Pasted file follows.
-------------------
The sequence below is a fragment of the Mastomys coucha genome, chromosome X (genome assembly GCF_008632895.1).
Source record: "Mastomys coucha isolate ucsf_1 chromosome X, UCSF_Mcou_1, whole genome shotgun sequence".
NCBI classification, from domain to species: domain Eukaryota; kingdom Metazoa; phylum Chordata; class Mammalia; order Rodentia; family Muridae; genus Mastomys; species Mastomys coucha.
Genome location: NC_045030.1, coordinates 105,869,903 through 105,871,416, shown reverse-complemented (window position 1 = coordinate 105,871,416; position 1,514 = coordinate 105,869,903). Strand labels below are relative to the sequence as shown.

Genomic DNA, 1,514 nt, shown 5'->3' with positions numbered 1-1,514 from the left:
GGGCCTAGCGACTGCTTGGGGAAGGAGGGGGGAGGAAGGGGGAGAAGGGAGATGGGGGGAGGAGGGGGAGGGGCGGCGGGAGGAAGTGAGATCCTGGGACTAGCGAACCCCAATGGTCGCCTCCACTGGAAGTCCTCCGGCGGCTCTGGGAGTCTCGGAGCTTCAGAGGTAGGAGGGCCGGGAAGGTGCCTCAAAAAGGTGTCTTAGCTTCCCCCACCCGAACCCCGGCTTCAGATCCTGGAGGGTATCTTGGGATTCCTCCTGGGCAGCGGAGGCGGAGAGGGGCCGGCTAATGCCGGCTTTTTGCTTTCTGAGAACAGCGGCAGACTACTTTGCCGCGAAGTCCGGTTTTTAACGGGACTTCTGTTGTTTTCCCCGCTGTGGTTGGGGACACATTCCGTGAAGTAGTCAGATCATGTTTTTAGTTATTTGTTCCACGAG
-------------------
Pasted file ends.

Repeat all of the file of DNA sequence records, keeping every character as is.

The sequence below is a fragment of the Mastomys coucha genome, chromosome X (genome assembly GCF_008632895.1).
Source record: "Mastomys coucha isolate ucsf_1 chromosome X, UCSF_Mcou_1, whole genome shotgun sequence".
NCBI classification, from domain to species: domain Eukaryota; kingdom Metazoa; phylum Chordata; class Mammalia; order Rodentia; family Muridae; genus Mastomys; species Mastomys coucha.
Genome location: NC_045030.1, coordinates 105,869,903 through 105,871,416, shown reverse-complemented (window position 1 = coordinate 105,871,416; position 1,514 = coordinate 105,869,903). Strand labels below are relative to the sequence as shown.

Genomic DNA, 1,514 nt, shown 5'->3' with positions numbered 1-1,514 from the left:
GGGCCTAGCGACTGCTTGGGGAAGGAGGGGGGAGGAAGGGGGAGAAGGGAGATGGGGGGAGGAGGGGGAGGGGCGGCGGGAGGAAGTGAGATCCTGGGACTAGCGAACCCCAATGGTCGCCTCCACTGGAAGTCCTCCGGCGGCTCTGGGAGTCTCGGAGCTTCAGAGGTAGGAGGGCCGGGAAGGTGCCTCAAAAAGGTGTCTTAGCTTCCCCCACCCGAACCCCGGCTTCAGATCCTGGAGGGTATCTTGGGATTCCTCCTGGGCAGCGGAGGCGGAGAGGGGCCGGCTAATGCCGGCTTTTTGCTTTCTGAGAACAGCGGCAGACTACTTTGCCGCGAAGTCCGGTTTTTAACGGGACTTCTGTTGTTTTCCCCGCTGTGGTTGGGGACACATTCCGTGAAGTAGTCAGATCATGTTTTTAGTTATTTGTTCCACGAG